Control work is carried out by gangs, and there are several in the Marlborough area which farmers can employ, and they generally get them back every year. Spraying is advisable when there is a larger area that can be covered with a knapsack sprayer, otherwise grubbing is the best method. Getting labour to do the grubbing is becoming a problem many young people are not too interested in that type of work, but they can make good money and keep fit.

The Marlborough District Council encourages control programmes. Farmers are legally obliged under the regional pest management strategy to destroy all plants before they produce seed, and Council officers carry out inspections to make sure the control work is up to standard. They work with farmers to keep the control program going, and enforce the regulations when necessary. The Councils view is that they have a responsibility to the community, and it is the community and the land that will suffer if Nassella gets away.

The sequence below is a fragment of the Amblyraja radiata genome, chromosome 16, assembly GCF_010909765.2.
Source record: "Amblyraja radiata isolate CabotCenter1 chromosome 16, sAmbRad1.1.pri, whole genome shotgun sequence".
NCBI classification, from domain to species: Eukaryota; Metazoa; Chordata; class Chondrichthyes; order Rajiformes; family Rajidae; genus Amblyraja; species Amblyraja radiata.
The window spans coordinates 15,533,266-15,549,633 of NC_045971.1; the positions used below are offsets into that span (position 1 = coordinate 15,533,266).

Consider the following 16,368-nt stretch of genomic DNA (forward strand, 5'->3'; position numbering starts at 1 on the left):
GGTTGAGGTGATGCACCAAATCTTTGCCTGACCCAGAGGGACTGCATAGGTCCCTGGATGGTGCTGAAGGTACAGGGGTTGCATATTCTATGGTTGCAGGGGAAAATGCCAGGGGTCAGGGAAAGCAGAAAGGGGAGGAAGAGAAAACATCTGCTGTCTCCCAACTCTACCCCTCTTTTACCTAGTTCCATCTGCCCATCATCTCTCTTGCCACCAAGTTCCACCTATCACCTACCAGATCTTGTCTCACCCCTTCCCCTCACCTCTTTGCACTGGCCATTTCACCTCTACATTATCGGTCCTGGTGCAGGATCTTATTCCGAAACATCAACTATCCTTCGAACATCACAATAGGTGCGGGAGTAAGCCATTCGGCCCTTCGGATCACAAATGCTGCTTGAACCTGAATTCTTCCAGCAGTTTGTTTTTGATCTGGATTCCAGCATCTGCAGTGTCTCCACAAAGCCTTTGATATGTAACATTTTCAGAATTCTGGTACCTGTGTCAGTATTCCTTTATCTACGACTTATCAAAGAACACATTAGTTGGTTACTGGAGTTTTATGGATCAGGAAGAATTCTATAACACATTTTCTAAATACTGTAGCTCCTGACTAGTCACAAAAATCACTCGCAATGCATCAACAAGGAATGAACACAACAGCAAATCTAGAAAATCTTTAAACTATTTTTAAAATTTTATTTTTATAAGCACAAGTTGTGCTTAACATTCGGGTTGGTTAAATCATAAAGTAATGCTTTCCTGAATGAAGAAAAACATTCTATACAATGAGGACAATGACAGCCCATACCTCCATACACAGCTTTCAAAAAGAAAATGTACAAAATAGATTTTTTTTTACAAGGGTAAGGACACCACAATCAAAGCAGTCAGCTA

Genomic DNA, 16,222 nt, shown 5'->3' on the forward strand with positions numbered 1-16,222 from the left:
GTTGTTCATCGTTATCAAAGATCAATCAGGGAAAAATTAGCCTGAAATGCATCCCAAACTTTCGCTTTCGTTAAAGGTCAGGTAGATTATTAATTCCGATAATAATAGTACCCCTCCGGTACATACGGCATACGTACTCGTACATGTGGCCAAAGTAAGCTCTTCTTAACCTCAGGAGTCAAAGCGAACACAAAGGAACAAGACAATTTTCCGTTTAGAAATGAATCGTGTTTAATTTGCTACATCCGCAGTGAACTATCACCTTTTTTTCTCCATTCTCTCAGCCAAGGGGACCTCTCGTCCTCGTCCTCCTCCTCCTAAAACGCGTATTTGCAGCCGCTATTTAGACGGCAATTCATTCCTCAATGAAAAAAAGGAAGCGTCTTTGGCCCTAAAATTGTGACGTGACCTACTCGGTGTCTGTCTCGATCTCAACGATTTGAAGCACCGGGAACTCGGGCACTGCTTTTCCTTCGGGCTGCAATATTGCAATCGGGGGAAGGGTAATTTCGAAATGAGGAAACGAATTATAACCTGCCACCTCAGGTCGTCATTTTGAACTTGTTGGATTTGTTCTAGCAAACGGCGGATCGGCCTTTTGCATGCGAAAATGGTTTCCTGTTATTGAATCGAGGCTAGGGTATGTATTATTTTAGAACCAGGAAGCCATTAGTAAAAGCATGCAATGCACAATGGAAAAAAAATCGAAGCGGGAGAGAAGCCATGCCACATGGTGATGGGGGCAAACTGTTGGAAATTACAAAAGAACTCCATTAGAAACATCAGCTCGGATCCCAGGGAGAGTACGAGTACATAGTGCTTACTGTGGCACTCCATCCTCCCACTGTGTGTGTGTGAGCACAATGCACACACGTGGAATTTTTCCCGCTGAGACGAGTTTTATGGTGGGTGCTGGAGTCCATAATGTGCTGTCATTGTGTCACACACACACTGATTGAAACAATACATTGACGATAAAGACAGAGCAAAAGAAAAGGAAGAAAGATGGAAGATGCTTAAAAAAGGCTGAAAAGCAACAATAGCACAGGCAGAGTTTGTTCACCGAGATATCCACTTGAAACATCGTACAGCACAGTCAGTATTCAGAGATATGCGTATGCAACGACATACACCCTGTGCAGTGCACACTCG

Harry Neal was involved with grubbing Nassella for about 25 years, and for the past nine years has been a pest monitoring officer with the Council. His main message is that farmers should not underestimate Nassella. There is no doubt that the perception of a lot of landowners is changing the father may have handed the property down to his sons and they don't realise what an issue Nassella can be, and that is scary because the control work needs to carry on otherwise Nassella will take the hold on the country again, says Harry.

They have to keep the pressure on it because it has the potential to render a huge amount of pastoral country useless for farming.

Further information available to farmers from:

Shona Lamoureaux or Dr Graeme Bourdot, AgResearch, Lincoln 03-325 9900

Laurence Smith, Environment Canterbury, Amberley, 03-314 8014

Alan Johnson or Ben Minehan, Marlborough District Council, Blenheim 03-578 5249